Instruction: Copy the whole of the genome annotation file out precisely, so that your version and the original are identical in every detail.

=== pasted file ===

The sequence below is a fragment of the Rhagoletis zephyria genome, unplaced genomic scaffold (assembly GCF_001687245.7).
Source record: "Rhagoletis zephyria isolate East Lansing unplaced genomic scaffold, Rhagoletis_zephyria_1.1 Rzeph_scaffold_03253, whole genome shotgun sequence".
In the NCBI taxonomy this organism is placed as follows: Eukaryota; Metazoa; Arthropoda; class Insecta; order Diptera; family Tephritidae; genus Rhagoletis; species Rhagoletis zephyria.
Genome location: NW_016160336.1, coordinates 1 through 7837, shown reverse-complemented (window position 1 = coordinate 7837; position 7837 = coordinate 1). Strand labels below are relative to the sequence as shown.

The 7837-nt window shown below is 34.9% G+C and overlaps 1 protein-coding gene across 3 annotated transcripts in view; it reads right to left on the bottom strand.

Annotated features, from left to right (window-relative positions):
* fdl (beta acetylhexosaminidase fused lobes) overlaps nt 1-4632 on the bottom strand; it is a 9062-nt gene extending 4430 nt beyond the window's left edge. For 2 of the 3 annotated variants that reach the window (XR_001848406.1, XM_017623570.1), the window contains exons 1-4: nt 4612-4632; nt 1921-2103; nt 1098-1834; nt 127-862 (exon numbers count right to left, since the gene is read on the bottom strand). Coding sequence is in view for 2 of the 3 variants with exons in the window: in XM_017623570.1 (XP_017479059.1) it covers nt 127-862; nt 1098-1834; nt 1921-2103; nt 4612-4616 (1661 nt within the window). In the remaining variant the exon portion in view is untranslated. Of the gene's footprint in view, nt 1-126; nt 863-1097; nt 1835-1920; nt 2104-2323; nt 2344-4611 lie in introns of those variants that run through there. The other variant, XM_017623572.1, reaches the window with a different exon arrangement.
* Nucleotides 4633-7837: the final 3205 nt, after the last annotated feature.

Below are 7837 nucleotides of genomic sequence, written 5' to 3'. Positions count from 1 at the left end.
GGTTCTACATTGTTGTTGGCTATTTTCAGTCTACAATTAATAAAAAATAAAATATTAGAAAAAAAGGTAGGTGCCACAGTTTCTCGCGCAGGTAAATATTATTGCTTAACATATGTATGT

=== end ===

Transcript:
The sequence below is a fragment of the Rhagoletis zephyria genome, unplaced genomic scaffold (assembly GCF_001687245.7).
Source record: "Rhagoletis zephyria isolate East Lansing unplaced genomic scaffold, Rhagoletis_zephyria_1.1 Rzeph_scaffold_03253, whole genome shotgun sequence".
In the NCBI taxonomy this organism is placed as follows: Eukaryota; Metazoa; Arthropoda; class Insecta; order Diptera; family Tephritidae; genus Rhagoletis; species Rhagoletis zephyria.
Genome location: NW_016160336.1, coordinates 1 through 7837, shown reverse-complemented (window position 1 = coordinate 7837; position 7837 = coordinate 1). Strand labels below are relative to the sequence as shown.

The 7837-nt window shown below is 34.9% G+C and overlaps 1 protein-coding gene across 3 annotated transcripts in view; it reads right to left on the bottom strand.

Annotated features, from left to right (window-relative positions):
* fdl (beta acetylhexosaminidase fused lobes) overlaps nt 1-4632 on the bottom strand; it is a 9062-nt gene extending 4430 nt beyond the window's left edge. For 2 of the 3 annotated variants that reach the window (XR_001848406.1, XM_017623570.1), the window contains exons 1-4: nt 4612-4632; nt 1921-2103; nt 1098-1834; nt 127-862 (exon numbers count right to left, since the gene is read on the bottom strand). Coding sequence is in view for 2 of the 3 variants with exons in the window: in XM_017623570.1 (XP_017479059.1) it covers nt 127-862; nt 1098-1834; nt 1921-2103; nt 4612-4616 (1661 nt within the window). In the remaining variant the exon portion in view is untranslated. Of the gene's footprint in view, nt 1-126; nt 863-1097; nt 1835-1920; nt 2104-2323; nt 2344-4611 lie in introns of those variants that run through there. The other variant, XM_017623572.1, reaches the window with a different exon arrangement.
* Nucleotides 4633-7837: the final 3205 nt, after the last annotated feature.

Below are 7837 nucleotides of genomic sequence, written 5' to 3'. Positions count from 1 at the left end.
GGTTCTACATTGTTGTTGGCTATTTTCAGTCTACAATTAATAAAAAATAAAATATTAGAAAAAAAGGTAGGTGCCACAGTTTCTCGCGCAGGTAAATATTATTGCTTAACATATGTATGT